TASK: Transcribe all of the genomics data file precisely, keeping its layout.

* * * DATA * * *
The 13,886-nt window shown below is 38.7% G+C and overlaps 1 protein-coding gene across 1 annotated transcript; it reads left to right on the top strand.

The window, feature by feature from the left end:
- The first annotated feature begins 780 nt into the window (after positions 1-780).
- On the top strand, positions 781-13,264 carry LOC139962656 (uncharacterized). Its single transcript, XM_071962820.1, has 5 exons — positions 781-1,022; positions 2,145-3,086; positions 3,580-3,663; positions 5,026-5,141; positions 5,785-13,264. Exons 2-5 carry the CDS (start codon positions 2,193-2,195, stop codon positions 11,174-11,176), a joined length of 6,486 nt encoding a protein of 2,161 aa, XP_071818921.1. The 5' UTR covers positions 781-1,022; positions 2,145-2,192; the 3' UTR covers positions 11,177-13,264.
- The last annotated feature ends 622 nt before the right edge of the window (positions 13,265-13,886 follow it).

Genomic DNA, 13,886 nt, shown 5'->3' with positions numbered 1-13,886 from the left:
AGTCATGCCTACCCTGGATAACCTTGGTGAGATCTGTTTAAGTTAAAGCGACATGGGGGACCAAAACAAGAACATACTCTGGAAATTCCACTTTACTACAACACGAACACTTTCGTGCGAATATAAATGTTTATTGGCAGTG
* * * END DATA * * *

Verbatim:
The 13,886-nt window shown below is 38.7% G+C and overlaps 1 protein-coding gene across 1 annotated transcript; it reads left to right on the top strand.

The window, feature by feature from the left end:
- The first annotated feature begins 780 nt into the window (after positions 1-780).
- On the top strand, positions 781-13,264 carry LOC139962656 (uncharacterized). Its single transcript, XM_071962820.1, has 5 exons — positions 781-1,022; positions 2,145-3,086; positions 3,580-3,663; positions 5,026-5,141; positions 5,785-13,264. Exons 2-5 carry the CDS (start codon positions 2,193-2,195, stop codon positions 11,174-11,176), a joined length of 6,486 nt encoding a protein of 2,161 aa, XP_071818921.1. The 5' UTR covers positions 781-1,022; positions 2,145-2,192; the 3' UTR covers positions 11,177-13,264.
- The last annotated feature ends 622 nt before the right edge of the window (positions 13,265-13,886 follow it).

Genomic DNA, 13,886 nt, shown 5'->3' with positions numbered 1-13,886 from the left:
AGTCATGCCTACCCTGGATAACCTTGGTGAGATCTGTTTAAGTTAAAGCGACATGGGGGACCAAAACAAGAACATACTCTGGAAATTCCACTTTACTACAACACGAACACTTTCGTGCGAATATAAATGTTTATTGGCAGTG